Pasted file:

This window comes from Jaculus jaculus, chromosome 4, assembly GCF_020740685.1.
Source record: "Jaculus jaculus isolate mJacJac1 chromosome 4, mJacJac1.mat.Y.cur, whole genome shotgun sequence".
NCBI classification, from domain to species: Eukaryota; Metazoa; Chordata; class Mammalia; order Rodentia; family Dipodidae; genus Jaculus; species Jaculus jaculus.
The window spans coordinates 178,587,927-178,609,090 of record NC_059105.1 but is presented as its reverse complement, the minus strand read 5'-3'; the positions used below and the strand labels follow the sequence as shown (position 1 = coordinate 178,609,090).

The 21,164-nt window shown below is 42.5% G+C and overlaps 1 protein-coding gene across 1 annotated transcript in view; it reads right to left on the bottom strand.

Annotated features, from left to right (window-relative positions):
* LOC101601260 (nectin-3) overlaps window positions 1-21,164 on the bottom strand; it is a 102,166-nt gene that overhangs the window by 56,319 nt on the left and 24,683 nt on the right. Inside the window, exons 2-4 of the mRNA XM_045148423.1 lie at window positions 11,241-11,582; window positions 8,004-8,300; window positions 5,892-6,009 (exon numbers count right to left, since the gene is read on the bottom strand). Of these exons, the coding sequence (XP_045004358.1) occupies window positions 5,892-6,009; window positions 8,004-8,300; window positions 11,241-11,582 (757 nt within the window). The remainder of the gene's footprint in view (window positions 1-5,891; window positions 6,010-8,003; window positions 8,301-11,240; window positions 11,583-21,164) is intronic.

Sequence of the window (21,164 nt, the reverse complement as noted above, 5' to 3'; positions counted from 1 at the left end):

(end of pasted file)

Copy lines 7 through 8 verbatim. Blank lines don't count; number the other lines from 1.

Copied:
* LOC101601260 (nectin-3) overlaps window positions 1-21,164 on the bottom strand; it is a 102,166-nt gene that overhangs the window by 56,319 nt on the left and 24,683 nt on the right. Inside the window, exons 2-4 of the mRNA XM_045148423.1 lie at window positions 11,241-11,582; window positions 8,004-8,300; window positions 5,892-6,009 (exon numbers count right to left, since the gene is read on the bottom strand). Of these exons, the coding sequence (XP_045004358.1) occupies window positions 5,892-6,009; window positions 8,004-8,300; window positions 11,241-11,582 (757 nt within the window). The remainder of the gene's footprint in view (window positions 1-5,891; window positions 6,010-8,003; window positions 8,301-11,240; window positions 11,583-21,164) is intronic.

Sequence of the window (21,164 nt, the reverse complement as noted above, 5' to 3'; positions counted from 1 at the left end):